Ofsted failing to recruit from the top
27 June 2012
Falling salary levels are not making it worthwhile for top quality heads to apply for positions as school inspectors.
The FDA senior civil servants' union has voiced its concerns about recruitment of school inspectors, and the BBC's File on 4 programme has reported that "failing heads" and those with primary school or no teaching experience are being employed by Ofsted as Her Majesty's inspectors (HMIs).
Paul Neilson, the union's national officer responsible for Ofsted, said that while most HMIs were highly experienced and successful school leaders, legislation requiring that 75 to 80 per cent of secondary school inspections are led by HMIs, Ofsted does not always recruit those with secondary school leadership experience.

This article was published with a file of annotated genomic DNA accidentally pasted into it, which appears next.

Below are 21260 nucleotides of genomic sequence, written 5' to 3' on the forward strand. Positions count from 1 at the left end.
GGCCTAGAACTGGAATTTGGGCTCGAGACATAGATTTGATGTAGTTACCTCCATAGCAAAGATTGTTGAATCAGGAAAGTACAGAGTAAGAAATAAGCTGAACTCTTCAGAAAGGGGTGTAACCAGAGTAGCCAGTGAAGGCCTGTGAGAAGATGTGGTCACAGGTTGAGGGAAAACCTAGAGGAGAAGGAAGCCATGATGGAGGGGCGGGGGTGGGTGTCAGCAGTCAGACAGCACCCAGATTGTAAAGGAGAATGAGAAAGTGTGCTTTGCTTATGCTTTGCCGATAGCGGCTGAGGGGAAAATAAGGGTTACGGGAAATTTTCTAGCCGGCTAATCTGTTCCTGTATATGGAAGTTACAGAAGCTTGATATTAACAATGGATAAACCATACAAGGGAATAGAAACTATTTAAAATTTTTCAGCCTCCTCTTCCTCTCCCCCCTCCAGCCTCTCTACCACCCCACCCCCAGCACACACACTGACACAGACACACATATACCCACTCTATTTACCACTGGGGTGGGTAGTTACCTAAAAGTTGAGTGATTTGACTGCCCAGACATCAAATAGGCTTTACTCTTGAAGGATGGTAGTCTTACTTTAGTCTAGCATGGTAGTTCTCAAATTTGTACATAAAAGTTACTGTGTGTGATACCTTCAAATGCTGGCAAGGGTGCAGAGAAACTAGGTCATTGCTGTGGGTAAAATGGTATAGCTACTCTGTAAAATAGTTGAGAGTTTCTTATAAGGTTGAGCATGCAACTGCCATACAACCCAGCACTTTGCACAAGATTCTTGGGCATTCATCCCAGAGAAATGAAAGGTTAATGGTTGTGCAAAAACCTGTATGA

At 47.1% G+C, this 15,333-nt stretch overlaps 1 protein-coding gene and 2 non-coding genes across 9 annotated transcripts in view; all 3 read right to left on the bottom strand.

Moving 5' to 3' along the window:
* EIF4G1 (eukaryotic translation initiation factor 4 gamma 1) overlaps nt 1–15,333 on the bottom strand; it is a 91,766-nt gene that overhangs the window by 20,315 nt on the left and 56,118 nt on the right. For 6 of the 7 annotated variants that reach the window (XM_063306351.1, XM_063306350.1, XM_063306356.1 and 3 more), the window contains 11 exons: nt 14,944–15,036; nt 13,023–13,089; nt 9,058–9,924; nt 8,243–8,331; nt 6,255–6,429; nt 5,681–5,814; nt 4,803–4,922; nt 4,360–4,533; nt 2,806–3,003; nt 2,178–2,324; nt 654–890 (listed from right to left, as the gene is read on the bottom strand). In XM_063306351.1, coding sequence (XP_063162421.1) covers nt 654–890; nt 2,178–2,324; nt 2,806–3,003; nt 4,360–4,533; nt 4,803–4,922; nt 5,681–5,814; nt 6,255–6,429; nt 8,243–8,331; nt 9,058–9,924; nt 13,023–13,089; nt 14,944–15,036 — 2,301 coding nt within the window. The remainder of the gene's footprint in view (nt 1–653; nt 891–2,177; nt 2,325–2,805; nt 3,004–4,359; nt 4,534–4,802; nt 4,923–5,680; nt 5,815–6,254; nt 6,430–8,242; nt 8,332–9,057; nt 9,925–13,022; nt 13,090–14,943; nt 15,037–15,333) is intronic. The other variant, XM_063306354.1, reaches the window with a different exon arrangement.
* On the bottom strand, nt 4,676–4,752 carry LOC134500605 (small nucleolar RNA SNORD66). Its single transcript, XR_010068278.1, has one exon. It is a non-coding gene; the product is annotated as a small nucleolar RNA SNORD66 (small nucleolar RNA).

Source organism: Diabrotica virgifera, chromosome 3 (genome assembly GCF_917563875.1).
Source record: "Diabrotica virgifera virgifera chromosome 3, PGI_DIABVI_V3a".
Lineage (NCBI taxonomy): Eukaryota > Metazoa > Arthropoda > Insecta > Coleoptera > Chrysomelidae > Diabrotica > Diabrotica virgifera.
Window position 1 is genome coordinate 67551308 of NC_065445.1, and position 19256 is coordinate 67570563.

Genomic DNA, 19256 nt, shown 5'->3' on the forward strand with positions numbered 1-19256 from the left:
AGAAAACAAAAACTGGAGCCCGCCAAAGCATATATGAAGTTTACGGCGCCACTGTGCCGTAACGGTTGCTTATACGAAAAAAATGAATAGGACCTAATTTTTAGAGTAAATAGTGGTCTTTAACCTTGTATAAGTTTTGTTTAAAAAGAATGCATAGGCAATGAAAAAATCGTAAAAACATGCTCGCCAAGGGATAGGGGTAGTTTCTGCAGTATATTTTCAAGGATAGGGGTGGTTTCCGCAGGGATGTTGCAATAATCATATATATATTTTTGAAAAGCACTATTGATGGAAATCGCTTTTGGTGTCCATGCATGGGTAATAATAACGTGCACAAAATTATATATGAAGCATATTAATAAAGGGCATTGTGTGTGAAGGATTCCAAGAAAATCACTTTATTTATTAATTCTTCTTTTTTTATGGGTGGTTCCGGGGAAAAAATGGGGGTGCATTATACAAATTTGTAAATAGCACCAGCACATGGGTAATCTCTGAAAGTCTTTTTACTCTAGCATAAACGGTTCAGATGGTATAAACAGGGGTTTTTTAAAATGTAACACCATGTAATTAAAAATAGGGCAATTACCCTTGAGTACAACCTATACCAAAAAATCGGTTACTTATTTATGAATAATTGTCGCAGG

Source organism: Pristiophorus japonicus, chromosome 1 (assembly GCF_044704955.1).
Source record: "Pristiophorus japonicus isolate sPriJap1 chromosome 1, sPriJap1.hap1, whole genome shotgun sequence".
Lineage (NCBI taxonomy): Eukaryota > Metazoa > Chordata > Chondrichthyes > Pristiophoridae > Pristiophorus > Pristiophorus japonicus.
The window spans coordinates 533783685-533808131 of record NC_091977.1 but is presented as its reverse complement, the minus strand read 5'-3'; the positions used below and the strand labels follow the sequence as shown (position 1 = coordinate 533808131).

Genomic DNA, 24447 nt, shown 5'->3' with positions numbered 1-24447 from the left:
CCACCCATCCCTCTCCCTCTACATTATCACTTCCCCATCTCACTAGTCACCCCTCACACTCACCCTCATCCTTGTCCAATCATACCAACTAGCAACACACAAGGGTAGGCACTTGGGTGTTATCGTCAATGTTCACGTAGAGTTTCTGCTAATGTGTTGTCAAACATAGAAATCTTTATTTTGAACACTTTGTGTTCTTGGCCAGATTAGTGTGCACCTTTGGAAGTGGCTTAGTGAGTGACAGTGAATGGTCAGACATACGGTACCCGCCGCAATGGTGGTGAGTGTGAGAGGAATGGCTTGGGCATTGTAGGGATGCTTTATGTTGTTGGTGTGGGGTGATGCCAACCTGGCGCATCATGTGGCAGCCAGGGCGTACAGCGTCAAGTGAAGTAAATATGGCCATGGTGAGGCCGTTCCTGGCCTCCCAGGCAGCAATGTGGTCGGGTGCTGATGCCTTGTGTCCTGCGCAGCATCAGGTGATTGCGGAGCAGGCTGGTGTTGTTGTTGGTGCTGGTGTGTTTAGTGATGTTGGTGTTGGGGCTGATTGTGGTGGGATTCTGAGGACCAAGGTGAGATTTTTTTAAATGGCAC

"The FDA is concerned that recruiting new HMIs with secondary experience is now more difficult, due to the salary levels offered," Neilson said. "HMI pay levels have fallen way behind those of secondary school head teachers, which makes the role more attractive to lower-earning primary heads."
He added: "This problem is exacerbated by the offer of new prime time contracts – which the FDA disagrees with - that offer restricted hours and lower pay."